Moving Water Uphill

Water ram uses water’s force to drive it to a higher elevation.

| September 2020

air-dome
The ram as it would be mounted on a plank. It is quite heavy, perhaps 50 pounds. The air dome has provisions to recharge air, though I doubt anyone ever did.

Getting water uphill generally requires energy, which you need to buy (either high-line or solar) in order to run a pump.

check-valve
The check valve slams shut, then falls open, to repeat the cycle. Cutaways in the check facilitate its operation.

Going a long way back, here’s a little history lesson. Dad’s Uncle Levi, who lived east of Sioux Falls in rather hilly territory, had a spring on his farm. That is where the hydraulic ram shown here came from. My dad took it out back in the late 1930s, when Levi moved to Chicago, and brought it along to Trent many years later.



water-inlet
The water inlet is on the left side, with discharges to go either way, and the check valve is on the right side.

These units are very simple. Given a water source of, ideally, more than a couple gallons a minute, the ram will deliver a small percentage of that water to a much higher elevation. The ram works on velocity of falling water. If a unit is located, say, 20 feet downhill from a spring, with water piped to it, velocity of “falling” water will slam the check valve, through a check valve going to storage, at a much higher elevation.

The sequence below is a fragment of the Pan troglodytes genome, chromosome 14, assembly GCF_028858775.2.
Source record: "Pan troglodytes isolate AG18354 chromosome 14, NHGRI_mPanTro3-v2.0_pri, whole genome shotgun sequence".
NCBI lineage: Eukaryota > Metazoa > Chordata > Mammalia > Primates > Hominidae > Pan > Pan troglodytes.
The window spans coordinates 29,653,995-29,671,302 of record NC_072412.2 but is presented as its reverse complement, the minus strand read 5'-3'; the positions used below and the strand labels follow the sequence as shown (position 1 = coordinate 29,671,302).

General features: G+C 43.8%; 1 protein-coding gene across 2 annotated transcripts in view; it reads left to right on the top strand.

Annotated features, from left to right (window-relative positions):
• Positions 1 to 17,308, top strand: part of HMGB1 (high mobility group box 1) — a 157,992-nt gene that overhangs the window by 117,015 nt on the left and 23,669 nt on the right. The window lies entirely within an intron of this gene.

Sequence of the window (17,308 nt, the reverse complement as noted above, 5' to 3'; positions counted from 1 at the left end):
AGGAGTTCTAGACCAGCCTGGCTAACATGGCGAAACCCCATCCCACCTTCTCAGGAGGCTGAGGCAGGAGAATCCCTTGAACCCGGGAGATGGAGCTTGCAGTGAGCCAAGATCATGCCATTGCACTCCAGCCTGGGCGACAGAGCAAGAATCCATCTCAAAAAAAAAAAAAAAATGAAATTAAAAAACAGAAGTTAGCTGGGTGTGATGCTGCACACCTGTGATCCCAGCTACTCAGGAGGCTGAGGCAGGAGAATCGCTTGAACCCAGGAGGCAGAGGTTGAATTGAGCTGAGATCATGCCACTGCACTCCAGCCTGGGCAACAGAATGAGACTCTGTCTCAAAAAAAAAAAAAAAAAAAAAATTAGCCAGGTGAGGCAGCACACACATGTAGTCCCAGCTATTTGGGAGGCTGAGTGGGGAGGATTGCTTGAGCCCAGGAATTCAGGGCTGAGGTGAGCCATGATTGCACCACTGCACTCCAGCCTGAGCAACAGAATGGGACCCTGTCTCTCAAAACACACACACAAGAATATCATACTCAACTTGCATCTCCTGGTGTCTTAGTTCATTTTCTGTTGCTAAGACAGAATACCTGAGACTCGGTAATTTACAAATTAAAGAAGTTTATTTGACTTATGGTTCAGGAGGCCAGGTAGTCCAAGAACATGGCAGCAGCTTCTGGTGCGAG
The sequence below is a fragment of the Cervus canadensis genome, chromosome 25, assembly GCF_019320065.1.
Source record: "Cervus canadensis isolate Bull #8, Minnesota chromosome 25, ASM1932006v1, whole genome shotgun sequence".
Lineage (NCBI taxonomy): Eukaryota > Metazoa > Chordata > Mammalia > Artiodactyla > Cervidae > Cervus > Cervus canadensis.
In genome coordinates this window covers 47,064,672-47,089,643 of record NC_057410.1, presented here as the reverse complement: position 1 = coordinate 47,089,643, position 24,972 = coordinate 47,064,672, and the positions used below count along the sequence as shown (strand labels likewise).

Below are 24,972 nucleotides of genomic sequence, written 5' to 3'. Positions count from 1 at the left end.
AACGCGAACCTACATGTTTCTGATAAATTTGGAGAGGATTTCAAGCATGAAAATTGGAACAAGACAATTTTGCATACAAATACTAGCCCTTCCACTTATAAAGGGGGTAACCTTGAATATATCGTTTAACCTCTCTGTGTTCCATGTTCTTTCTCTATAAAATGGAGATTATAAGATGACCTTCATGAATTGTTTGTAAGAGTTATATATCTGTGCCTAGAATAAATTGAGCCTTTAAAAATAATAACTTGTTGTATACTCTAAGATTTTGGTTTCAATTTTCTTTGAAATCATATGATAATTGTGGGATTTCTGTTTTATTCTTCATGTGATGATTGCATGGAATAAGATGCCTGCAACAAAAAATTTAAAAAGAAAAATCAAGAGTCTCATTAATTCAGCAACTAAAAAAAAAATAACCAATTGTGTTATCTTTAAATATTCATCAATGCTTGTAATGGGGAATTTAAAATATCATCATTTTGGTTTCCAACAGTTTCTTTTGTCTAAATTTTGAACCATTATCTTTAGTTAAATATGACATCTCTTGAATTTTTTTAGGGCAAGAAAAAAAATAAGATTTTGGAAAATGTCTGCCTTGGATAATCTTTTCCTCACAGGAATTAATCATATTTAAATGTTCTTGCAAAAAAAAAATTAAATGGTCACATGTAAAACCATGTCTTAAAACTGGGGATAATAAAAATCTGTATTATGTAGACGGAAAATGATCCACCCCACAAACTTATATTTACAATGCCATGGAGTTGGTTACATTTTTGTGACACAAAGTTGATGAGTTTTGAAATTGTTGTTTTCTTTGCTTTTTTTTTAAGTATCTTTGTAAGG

SUBSCRIBE TO FARM COLLECTOR TODAY!

Farm Collector April 16Farm Collector is a monthly magazine focusing on antique tractors and all kinds of antique farm equipment. If it's old and from the farm, we're interested in it!

Save Even More Money with our SQUARE-DEAL Plan!

Pay now with a credit card and take advantage of our SQUARE-DEAL automatic renewal savings plan. You'll get 12 issues of Farm Collector for only $24.95 (USA only).

Or, Bill Me Later and send me one year of Farm Collector for just $29.95.




Facebook Pinterest YouTube

Classifieds